Wimbledon: the temple for traditions and ceremonies

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Wimbledon: the temple for traditions and ceremonies

A cup of strawberries & cream, and what else? Legend says that in the early days of the Wimbledon tournament, to replace the broken and expensive plow to mow the grass, the organizers decided to offer the crowd cups of strawberries and cream for a fee.

Another legend says that, during the inaugural edition, one of the Telegraph correspondents noted in his notebook these words: "shortly before the start of the final, the refreshments pavilion had completely emptied...

for strawberries and cream!" Strawberries & cream, with a glass of Pimm's, are probably the most famous tradition of the London Slam. During the tournament, a falcon named Rufus flies over the lawns at nine o'clock in the morning for over an hour before the gates are opened, to ward off the pigeons, which could distract the players.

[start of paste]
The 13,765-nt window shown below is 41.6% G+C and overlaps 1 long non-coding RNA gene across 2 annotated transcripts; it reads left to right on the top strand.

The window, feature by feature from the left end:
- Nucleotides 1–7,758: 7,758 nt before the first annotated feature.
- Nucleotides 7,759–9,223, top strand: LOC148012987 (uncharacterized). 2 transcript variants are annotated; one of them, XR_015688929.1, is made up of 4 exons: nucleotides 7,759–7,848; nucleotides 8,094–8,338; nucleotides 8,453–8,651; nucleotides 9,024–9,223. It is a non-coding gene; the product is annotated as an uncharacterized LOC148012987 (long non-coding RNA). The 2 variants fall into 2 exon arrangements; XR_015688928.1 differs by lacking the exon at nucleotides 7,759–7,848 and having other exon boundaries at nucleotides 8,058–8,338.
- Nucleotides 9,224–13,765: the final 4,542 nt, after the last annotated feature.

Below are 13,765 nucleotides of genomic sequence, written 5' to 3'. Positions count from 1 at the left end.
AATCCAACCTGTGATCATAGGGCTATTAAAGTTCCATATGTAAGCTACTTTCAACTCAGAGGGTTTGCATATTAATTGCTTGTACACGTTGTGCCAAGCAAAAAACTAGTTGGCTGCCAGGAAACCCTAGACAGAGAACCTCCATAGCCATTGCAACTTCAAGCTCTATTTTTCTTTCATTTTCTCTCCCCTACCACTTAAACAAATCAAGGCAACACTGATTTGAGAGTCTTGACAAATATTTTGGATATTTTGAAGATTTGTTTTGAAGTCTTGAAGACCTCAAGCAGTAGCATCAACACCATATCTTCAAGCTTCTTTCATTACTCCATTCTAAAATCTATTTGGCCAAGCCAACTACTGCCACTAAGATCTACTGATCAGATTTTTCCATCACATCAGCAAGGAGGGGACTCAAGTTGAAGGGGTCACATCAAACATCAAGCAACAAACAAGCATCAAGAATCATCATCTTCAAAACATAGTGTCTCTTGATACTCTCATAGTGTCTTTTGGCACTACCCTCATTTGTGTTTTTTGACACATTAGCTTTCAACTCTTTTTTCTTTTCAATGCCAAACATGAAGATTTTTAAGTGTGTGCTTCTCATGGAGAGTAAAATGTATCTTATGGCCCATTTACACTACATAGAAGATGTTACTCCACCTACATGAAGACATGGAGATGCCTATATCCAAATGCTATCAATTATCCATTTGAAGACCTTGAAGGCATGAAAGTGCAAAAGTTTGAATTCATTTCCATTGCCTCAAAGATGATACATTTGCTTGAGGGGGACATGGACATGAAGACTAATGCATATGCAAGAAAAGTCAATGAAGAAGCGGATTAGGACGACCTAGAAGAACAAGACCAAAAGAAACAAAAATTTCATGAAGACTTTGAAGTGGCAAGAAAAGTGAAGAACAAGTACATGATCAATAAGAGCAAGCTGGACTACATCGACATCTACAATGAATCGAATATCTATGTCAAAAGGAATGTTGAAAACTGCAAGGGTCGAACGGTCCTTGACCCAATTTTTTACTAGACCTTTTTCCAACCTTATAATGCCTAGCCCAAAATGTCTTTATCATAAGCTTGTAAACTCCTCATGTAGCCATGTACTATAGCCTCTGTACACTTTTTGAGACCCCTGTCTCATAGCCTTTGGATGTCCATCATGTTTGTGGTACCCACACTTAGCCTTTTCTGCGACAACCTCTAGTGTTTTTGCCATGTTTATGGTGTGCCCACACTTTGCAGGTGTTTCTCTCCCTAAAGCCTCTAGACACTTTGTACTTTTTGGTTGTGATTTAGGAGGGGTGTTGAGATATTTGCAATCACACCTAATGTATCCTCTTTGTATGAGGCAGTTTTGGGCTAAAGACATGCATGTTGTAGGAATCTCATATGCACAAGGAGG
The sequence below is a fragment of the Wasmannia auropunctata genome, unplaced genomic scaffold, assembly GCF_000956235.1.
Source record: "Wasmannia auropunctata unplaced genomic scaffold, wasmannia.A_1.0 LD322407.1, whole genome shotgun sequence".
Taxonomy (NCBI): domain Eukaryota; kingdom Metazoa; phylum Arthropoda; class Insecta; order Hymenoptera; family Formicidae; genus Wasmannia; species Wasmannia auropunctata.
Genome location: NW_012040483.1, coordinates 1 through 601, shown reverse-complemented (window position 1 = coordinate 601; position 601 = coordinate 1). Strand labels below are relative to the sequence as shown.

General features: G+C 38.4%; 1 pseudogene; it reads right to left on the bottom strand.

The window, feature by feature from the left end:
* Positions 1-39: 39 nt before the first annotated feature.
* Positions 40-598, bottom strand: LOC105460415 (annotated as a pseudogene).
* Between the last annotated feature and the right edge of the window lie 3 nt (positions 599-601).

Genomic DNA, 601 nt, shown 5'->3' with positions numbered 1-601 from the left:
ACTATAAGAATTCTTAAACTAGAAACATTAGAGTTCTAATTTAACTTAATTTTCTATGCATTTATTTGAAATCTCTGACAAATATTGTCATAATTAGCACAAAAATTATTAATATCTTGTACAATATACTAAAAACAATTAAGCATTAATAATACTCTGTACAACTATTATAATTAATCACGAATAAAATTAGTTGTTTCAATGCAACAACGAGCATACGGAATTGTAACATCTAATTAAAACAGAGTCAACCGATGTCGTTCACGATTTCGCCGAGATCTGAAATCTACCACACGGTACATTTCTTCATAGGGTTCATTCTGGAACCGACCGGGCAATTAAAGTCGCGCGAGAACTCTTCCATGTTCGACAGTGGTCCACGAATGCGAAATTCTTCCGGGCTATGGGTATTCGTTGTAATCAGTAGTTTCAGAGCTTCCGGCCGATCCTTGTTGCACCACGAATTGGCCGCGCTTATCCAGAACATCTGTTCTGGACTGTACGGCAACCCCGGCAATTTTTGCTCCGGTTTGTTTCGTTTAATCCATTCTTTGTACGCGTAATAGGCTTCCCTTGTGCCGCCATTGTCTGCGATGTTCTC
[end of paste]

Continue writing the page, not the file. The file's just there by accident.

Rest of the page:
Wimbledon: the temple for traditions and ceremonies

Since the origins of the tournament's players must wear white outfits, however small hints of other colors are possible today. There are no concerns for even the greatest champions.

All the matches of the singles, doubles, and mixed doubles of the fourth round are then played in the Manic Monday, at the beginning of the second week. Players are always appealed with Miss or Mrs during the matches. Gentlemen are called only with the surname, but sometimes they can be called with the title, Mr.

The colors of Wimbledon are green, purple and white. You can see them in the logo of the tournament, in the flowers that cover the All England Club and in the gadgets which are sold in the museum shop. If you are an early riser, you have free time and you want to enter through the Championships gate without a ticket, then you better queue-up!

The queue has become a legend at Wimbledon, with fans which organizing nightstands, to enter the following morning. Last year was the last season in which Middle Sunday will be played, which will be no more from this edition. A centuries-old tradition that falls, but there are many others that resist, despite the passage of time.